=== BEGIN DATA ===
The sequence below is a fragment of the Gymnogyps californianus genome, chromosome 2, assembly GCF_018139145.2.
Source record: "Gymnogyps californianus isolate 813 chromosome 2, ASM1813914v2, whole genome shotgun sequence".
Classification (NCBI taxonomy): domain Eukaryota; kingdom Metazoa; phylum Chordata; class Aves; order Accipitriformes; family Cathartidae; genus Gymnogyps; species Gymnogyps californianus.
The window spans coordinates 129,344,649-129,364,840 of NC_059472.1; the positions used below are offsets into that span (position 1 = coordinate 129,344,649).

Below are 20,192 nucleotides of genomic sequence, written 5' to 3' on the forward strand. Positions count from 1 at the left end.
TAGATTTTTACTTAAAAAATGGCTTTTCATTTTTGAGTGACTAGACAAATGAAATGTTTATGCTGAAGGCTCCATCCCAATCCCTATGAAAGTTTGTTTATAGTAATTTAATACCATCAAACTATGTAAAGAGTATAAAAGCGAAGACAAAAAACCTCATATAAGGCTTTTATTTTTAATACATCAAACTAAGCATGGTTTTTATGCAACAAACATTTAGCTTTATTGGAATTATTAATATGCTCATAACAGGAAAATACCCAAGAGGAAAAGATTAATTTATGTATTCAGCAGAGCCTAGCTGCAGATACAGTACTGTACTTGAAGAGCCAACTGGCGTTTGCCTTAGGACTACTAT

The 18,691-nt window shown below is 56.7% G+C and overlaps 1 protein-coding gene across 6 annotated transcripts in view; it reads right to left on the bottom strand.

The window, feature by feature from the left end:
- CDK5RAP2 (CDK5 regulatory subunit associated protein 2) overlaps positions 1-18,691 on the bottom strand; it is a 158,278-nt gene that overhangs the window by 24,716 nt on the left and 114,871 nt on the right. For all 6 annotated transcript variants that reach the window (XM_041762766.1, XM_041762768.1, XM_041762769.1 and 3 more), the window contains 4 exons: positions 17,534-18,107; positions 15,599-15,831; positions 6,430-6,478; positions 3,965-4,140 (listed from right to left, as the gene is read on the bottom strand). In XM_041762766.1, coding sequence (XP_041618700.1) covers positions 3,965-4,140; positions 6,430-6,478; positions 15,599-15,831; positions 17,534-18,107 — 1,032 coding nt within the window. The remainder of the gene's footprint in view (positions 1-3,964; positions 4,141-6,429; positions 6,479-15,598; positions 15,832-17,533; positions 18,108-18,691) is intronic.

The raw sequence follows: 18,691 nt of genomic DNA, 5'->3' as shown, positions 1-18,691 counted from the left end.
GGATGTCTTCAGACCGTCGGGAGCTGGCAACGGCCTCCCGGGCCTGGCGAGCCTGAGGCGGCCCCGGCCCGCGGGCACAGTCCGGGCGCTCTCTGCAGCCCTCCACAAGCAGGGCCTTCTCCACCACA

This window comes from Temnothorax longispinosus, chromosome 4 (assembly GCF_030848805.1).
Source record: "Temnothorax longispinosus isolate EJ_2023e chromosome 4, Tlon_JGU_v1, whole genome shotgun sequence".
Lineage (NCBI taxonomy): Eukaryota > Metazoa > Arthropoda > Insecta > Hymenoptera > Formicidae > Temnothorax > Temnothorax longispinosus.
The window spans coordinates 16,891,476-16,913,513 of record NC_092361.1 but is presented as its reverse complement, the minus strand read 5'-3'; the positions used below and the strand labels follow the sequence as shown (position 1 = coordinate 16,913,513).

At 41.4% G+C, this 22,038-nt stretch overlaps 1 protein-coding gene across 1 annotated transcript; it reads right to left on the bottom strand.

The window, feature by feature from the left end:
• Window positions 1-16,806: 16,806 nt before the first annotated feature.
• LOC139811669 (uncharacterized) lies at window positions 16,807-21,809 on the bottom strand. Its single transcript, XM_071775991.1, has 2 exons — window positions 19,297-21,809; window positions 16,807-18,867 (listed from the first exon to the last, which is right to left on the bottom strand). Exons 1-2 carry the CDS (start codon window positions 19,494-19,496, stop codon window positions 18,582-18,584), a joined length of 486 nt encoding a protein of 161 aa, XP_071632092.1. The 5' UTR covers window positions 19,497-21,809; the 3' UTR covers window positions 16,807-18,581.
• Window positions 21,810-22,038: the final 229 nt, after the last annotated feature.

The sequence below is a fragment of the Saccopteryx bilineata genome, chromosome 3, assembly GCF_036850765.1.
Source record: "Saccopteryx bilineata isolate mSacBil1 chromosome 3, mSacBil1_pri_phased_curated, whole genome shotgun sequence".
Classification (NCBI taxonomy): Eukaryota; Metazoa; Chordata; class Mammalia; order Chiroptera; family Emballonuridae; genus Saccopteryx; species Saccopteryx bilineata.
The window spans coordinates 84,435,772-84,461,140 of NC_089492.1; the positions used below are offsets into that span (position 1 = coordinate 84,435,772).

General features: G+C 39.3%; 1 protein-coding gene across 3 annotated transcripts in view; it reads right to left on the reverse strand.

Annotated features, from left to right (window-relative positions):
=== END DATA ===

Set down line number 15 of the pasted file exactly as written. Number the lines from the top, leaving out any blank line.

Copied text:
The window spans coordinates 16,891,476-16,913,513 of record NC_092361.1 but is presented as its reverse complement, the minus strand read 5'-3'; the positions used below and the strand labels follow the sequence as shown (position 1 = coordinate 16,913,513).